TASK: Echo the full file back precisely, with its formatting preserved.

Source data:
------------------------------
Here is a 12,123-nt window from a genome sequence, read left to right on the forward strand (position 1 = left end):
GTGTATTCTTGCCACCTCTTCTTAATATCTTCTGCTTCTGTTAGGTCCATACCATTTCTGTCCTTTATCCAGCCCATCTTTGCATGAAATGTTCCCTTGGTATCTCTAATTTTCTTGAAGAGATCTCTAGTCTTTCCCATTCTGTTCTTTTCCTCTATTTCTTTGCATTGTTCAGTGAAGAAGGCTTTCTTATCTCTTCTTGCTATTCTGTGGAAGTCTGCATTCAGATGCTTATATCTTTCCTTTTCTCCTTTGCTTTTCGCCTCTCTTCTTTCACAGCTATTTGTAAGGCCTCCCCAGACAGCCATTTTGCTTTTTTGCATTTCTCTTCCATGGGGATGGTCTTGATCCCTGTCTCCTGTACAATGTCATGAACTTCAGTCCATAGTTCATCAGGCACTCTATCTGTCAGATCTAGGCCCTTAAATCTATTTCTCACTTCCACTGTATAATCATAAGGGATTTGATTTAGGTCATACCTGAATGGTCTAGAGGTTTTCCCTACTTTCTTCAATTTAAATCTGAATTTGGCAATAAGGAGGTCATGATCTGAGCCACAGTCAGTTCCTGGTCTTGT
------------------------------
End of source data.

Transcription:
Here is a 12,123-nt window from a genome sequence, read left to right on the forward strand (position 1 = left end):
GTGTATTCTTGCCACCTCTTCTTAATATCTTCTGCTTCTGTTAGGTCCATACCATTTCTGTCCTTTATCCAGCCCATCTTTGCATGAAATGTTCCCTTGGTATCTCTAATTTTCTTGAAGAGATCTCTAGTCTTTCCCATTCTGTTCTTTTCCTCTATTTCTTTGCATTGTTCAGTGAAGAAGGCTTTCTTATCTCTTCTTGCTATTCTGTGGAAGTCTGCATTCAGATGCTTATATCTTTCCTTTTCTCCTTTGCTTTTCGCCTCTCTTCTTTCACAGCTATTTGTAAGGCCTCCCCAGACAGCCATTTTGCTTTTTTGCATTTCTCTTCCATGGGGATGGTCTTGATCCCTGTCTCCTGTACAATGTCATGAACTTCAGTCCATAGTTCATCAGGCACTCTATCTGTCAGATCTAGGCCCTTAAATCTATTTCTCACTTCCACTGTATAATCATAAGGGATTTGATTTAGGTCATACCTGAATGGTCTAGAGGTTTTCCCTACTTTCTTCAATTTAAATCTGAATTTGGCAATAAGGAGGTCATGATCTGAGCCACAGTCAGTTCCTGGTCTTGT